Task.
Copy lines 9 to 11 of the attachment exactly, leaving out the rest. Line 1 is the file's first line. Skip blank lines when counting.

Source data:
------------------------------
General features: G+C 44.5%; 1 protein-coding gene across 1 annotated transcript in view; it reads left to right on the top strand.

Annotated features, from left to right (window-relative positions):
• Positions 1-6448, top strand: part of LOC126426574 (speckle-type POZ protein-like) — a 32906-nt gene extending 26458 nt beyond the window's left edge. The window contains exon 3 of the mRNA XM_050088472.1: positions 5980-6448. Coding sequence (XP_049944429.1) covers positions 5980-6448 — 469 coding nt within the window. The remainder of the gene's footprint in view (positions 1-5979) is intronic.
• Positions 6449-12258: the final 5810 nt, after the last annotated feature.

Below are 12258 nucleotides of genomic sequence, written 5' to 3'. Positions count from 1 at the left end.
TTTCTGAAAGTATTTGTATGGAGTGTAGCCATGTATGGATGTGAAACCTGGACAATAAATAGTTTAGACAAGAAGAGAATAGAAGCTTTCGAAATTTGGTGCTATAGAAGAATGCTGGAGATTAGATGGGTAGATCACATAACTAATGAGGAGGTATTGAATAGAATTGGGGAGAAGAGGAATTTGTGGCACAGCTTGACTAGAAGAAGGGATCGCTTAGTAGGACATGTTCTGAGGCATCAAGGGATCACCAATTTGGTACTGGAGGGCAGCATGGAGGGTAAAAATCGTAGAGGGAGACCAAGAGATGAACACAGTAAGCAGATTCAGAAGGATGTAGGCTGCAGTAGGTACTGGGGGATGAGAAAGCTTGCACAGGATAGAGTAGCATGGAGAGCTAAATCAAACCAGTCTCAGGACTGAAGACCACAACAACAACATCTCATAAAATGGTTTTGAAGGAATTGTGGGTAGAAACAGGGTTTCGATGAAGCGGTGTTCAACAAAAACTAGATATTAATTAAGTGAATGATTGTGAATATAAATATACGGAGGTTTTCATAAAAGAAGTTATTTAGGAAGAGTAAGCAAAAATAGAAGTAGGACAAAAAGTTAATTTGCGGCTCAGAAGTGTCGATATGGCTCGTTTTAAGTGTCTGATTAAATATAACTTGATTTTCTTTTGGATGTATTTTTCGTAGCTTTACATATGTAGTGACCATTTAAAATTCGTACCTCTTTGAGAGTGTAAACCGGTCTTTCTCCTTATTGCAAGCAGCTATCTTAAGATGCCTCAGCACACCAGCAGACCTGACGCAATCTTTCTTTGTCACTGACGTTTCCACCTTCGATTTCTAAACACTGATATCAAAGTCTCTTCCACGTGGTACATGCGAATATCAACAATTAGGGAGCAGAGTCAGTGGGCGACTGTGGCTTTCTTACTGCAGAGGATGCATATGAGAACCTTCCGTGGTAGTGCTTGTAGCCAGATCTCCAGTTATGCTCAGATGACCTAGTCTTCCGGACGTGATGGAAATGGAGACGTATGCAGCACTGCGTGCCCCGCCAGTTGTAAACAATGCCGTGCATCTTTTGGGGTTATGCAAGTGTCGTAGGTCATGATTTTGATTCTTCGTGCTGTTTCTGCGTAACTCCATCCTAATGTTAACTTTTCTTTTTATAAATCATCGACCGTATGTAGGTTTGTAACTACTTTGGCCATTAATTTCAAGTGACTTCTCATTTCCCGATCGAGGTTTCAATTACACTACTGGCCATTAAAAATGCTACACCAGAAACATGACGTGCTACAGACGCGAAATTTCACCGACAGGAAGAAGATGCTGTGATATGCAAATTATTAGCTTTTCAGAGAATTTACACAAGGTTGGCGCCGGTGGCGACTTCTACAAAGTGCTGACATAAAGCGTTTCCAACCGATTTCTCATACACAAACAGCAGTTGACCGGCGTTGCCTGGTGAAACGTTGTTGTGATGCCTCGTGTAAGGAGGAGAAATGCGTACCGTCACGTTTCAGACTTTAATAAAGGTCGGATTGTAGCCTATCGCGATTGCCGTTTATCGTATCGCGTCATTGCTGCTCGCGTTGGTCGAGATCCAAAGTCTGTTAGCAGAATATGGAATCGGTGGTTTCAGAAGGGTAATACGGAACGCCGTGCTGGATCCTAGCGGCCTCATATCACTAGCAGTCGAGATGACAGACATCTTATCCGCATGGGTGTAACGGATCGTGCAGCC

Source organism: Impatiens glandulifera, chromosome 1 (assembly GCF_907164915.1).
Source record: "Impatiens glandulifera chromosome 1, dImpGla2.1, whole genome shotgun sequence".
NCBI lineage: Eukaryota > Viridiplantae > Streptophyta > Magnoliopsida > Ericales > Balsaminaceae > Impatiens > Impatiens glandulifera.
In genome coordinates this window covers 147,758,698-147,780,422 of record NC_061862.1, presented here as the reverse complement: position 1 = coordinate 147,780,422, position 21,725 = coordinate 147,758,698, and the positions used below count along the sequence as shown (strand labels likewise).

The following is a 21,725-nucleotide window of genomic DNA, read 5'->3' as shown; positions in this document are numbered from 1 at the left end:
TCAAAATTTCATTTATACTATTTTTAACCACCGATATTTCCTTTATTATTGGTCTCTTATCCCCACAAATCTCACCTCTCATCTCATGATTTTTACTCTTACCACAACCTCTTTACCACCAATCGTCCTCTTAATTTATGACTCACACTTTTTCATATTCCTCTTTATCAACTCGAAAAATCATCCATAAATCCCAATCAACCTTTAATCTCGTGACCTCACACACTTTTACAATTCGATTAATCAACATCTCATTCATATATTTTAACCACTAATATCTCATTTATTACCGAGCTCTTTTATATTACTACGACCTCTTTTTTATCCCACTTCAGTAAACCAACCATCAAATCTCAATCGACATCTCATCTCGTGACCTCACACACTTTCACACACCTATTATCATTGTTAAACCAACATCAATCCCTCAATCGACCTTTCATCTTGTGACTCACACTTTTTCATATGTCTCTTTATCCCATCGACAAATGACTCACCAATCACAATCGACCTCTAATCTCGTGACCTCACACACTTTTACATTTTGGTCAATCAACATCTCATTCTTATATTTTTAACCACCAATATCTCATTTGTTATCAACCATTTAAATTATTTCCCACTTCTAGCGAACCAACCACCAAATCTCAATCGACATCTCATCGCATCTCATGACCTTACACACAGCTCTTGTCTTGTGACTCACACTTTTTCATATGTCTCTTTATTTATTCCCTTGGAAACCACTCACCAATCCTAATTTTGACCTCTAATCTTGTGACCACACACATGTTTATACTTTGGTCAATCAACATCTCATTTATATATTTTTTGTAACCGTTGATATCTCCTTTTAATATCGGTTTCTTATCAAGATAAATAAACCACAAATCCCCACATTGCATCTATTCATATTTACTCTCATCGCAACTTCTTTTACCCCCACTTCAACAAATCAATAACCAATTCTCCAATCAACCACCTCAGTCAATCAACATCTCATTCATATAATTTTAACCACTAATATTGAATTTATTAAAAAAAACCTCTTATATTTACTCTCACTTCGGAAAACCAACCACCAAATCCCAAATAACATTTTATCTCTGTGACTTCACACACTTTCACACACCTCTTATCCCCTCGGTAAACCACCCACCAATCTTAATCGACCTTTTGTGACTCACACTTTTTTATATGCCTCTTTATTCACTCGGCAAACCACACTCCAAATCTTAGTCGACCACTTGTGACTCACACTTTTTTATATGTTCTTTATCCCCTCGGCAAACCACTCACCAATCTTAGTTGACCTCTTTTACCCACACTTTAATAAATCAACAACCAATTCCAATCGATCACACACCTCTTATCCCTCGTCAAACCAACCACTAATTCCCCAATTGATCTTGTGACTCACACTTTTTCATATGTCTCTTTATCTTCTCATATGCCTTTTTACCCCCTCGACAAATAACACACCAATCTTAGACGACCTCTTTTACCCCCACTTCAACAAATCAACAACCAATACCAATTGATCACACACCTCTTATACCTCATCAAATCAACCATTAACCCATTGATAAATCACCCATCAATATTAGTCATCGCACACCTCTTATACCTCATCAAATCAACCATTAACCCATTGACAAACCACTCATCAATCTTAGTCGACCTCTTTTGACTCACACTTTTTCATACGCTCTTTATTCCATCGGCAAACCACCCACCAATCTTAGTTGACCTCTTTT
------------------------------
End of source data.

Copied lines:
NCBI lineage: Eukaryota > Viridiplantae > Streptophyta > Magnoliopsida > Ericales > Balsaminaceae > Impatiens > Impatiens glandulifera.
In genome coordinates this window covers 147,758,698-147,780,422 of record NC_061862.1, presented here as the reverse complement: position 1 = coordinate 147,780,422, position 21,725 = coordinate 147,758,698, and the positions used below count along the sequence as shown (strand labels likewise).

The following is a 21,725-nucleotide window of genomic DNA, read 5'->3' as shown; positions in this document are numbered from 1 at the left end: